Below, you’ll find two great options for accessing affordable therapy.
The two options are sliding scale fees and pro bono services. See an explanation of each below.
Most therapists will offer a lower rate for those who need help. Often, all that’s required is proof of income to receive the sliding scale fee, which is based on your income level. Some therapists offer sliding scale rates at half of or sometimes less than half of their full rate. To find out, simply ask your desired therapist in email or over the phone about their sliding scale fees.
It’s surprisingly common for therapists to offer a few slots in their schedule to the most desperate clients. These are usually clients who are in poverty and have no money to spare. Some therapists partner with community organizations such as churches and mental health centers. Pro Bono services are a great way for therapists to give back to their community. If you’re interested in Pro Bono services, contact your community mental health clinic or faith network to explore your options.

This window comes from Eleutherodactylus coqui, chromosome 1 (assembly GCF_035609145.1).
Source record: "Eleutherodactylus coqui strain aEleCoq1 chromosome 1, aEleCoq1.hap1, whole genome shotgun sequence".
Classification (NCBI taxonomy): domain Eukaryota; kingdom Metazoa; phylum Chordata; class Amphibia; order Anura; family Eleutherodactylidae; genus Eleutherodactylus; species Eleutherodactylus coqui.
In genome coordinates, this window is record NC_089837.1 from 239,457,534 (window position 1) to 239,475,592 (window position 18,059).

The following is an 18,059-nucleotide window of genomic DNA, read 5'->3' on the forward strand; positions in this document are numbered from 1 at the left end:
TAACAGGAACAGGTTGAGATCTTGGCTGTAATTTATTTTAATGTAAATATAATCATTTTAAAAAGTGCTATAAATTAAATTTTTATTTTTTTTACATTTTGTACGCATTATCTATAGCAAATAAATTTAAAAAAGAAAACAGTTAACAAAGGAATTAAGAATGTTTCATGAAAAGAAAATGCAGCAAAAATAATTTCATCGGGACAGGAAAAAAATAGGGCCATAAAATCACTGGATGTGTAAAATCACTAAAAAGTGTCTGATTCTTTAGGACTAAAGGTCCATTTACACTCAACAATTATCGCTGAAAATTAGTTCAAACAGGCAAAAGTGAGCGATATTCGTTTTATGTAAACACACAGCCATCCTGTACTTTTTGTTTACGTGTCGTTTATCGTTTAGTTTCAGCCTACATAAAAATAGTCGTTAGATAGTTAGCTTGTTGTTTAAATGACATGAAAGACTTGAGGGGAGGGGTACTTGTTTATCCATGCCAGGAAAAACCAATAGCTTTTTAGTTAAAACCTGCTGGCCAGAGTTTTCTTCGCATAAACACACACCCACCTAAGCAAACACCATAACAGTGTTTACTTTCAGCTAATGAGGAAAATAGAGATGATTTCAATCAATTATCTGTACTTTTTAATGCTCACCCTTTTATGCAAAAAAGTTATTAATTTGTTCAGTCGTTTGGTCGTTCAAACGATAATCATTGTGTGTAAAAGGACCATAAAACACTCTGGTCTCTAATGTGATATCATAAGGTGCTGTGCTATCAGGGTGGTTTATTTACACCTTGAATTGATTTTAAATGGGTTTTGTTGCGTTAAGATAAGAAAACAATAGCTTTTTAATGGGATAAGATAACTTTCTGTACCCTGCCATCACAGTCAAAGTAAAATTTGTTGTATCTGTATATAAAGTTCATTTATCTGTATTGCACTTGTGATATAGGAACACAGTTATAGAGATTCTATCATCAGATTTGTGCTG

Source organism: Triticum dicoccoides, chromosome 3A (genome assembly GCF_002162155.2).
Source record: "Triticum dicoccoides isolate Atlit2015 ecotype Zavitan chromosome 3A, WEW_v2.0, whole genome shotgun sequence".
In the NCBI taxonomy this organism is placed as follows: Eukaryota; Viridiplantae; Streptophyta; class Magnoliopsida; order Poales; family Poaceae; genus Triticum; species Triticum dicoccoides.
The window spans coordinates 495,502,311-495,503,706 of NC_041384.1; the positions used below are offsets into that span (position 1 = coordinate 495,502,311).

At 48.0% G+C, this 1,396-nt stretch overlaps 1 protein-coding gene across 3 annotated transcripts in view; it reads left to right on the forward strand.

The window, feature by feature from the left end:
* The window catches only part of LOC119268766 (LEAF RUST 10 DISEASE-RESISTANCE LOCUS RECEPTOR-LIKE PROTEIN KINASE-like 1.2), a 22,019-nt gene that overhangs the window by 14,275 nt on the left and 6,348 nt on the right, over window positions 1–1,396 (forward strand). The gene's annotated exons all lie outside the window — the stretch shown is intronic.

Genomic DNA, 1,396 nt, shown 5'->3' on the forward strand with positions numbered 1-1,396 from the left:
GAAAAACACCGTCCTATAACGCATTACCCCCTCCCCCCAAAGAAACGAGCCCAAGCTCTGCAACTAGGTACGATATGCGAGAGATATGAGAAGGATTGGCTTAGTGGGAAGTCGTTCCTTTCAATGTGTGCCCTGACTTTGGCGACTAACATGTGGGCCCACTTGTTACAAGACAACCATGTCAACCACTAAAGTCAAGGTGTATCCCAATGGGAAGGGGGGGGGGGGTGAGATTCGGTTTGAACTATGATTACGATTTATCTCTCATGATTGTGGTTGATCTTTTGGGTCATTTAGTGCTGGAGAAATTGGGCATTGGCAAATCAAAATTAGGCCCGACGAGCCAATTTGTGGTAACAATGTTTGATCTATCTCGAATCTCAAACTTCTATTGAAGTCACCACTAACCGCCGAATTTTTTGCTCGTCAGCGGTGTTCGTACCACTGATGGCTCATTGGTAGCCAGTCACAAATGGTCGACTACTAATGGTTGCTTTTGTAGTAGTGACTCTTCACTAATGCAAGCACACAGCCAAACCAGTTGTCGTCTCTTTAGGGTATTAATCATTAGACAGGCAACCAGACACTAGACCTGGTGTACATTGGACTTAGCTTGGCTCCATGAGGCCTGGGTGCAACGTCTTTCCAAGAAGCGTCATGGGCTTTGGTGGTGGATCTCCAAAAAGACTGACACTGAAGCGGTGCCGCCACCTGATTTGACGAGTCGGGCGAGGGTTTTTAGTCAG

In this blog, we covered 10 surprising reasons why therapists don’t take insurance.
We also covered two options for getting cheaper therapy services that don’t use therapy.
Finally, there’s a 3rd option that’s growing in popularity: Thrizer
Thrizer is a payment application that automatically links with your health insurance and verifies how much it covers for therapy. It completely takes over the insurance claim process on behalf of therapy-goers. Thrizer users can get updates on their claims as they are filed and accepted. If the claim is denied, Thrizer automatically follows up with the insurance company to remedy the issue.
To see how Thrizer can help you access therapy in an affordable way (whether or not your therapist takes insurance) check out our website.
Everything is automated nowadays. Why not automate reimbursements for therapy?